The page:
13 facts about Rossini

30 Aug 2019

Here are a few things you may or may not know about composer Gioachino Rossini (1792 – 1868).

Placeholder
Gioachino Rossini in 1865
  1. He was a celebrity of the opera world. While other brilliant composers like Mozart and Beethoven struggled to make a living out of their art, Rossini was wildly successful.
  2. The apple does not fall far from the tree; his mother was an opera singer and his father was a French horn player.
  3. Even thought he lived to the age of 76, Rossini celebrated his 19th birthday in the months before his death. He was born in a leap year on 29 February 1792.
  4. His operas are amongst the most performed in the world. Only Verdi, Mozart and Puccini have more of their operas performed each year.
  5. He could have been a Melburnian; Rossini loved fine food. His name can still be found on menus in gourmet restaurants around the world. Tournedos Rossini is an eye fillet topped with a slice of foie gras, garnished with truffle and finished with a Madeira or port wine sauce.
  6. At age 23, Rossini composed his famous comic opera The Barber of Seville in less than three weeks. (He claims 12 days).
  7. He was an opera-writing machine. Between 1812 and 1822, Rossini wrote 30 operas, the majority of his lifetime output.
  8. Despite being hissed at its premiere, The Barber of Seville is Rossini’s most popular work. It is in the top five most performed operas in the current season with 534 performances worldwide.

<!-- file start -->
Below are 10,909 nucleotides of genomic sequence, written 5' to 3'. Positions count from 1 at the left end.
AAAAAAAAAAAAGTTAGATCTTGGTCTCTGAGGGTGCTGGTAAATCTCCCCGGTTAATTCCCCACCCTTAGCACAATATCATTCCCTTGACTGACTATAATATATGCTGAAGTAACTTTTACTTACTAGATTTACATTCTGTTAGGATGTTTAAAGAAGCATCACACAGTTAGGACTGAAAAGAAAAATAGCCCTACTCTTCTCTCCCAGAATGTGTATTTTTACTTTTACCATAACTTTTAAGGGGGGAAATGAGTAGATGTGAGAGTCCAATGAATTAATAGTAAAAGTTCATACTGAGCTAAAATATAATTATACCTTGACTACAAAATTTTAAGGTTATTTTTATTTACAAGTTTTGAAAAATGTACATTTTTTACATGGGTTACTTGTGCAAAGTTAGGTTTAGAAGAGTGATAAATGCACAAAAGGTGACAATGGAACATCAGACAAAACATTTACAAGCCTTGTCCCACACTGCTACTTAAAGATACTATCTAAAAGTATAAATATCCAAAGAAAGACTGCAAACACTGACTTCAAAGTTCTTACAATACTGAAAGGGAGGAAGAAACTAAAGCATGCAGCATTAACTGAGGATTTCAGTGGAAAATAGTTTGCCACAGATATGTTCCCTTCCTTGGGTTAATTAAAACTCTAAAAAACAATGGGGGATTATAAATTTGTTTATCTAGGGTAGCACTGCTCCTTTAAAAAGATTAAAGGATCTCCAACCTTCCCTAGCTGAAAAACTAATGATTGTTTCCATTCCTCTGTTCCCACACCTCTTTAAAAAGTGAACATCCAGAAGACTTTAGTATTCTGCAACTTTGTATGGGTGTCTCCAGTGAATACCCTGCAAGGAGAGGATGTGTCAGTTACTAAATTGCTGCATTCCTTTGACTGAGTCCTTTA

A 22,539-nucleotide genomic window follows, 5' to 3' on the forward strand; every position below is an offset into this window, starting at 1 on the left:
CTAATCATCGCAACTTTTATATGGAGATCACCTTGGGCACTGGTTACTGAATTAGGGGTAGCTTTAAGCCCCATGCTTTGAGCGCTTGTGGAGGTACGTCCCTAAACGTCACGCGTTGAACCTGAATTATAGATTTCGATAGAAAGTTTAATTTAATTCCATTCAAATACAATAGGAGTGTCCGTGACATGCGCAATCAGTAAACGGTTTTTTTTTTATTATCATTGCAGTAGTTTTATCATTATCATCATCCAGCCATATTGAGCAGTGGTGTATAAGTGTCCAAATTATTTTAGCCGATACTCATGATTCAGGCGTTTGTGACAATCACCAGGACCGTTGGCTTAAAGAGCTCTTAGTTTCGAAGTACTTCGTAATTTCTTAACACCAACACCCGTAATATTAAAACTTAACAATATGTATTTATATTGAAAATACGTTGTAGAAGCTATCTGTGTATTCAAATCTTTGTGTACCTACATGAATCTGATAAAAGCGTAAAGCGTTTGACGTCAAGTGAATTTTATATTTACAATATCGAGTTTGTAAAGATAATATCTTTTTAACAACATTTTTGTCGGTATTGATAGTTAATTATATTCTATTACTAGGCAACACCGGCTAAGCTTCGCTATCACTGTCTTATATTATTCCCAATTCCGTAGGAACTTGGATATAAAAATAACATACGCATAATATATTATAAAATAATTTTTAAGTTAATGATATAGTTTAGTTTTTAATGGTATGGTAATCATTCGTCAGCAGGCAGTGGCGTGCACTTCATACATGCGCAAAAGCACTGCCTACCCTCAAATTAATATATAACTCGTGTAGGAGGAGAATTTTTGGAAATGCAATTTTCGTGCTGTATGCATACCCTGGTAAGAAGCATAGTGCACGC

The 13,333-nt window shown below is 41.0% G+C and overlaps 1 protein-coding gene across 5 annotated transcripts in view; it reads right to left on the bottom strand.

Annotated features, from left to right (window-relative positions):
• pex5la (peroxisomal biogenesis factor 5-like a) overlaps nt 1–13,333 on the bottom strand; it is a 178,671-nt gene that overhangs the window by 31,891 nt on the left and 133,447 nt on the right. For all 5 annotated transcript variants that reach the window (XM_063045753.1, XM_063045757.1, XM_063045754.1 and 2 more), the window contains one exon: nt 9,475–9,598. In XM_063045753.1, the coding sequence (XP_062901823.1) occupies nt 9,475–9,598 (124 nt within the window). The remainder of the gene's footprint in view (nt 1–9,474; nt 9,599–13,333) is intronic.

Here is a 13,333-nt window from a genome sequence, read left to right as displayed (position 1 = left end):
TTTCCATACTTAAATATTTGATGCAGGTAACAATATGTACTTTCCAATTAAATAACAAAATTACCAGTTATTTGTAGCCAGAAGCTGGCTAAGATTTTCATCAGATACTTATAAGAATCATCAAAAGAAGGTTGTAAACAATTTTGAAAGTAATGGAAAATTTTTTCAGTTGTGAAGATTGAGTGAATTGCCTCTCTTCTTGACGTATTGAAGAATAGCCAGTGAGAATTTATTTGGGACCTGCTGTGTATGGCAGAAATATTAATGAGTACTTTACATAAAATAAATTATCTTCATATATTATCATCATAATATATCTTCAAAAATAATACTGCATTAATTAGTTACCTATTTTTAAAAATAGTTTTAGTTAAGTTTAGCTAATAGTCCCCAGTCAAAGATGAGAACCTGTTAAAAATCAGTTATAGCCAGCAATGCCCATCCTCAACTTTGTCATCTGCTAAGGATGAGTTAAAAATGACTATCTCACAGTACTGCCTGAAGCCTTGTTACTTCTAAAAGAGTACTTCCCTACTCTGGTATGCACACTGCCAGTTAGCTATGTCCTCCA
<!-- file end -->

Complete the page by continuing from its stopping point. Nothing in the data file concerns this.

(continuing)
9. His first wife was singer Isabella Colbran and Rossini wrote many parts for her in his operas, including the title role in Semiramide.
  10. At just 37 Rossini went into semi-retirement following his grand opera William Tell. He stopped composing operas but still wrote shorter musical works such as songs and piano pieces.
  11. Even after retirement he continued to mentor emerging young composers, including Verdi who greatly admired Rossini’s work.
  12. His last major composition, a setting of the Stabat Mater prayer, is considered a masterpiece but it wasn’t sacred music that made his name eternal. 
  13. Rossini’s tomb is empty. In 1868, he was buried in a grand stone tomb in Paris' famous Père Lachaise Cemetery but in 1887 his wife moved his remains to the Basilica Santa Croce in Florence.

Victorian Opera performs Rossini's The Barber of Seville on 12 and 14 December at Melbourne Recital Centre and 21 November at Princess Theatre, Launceston.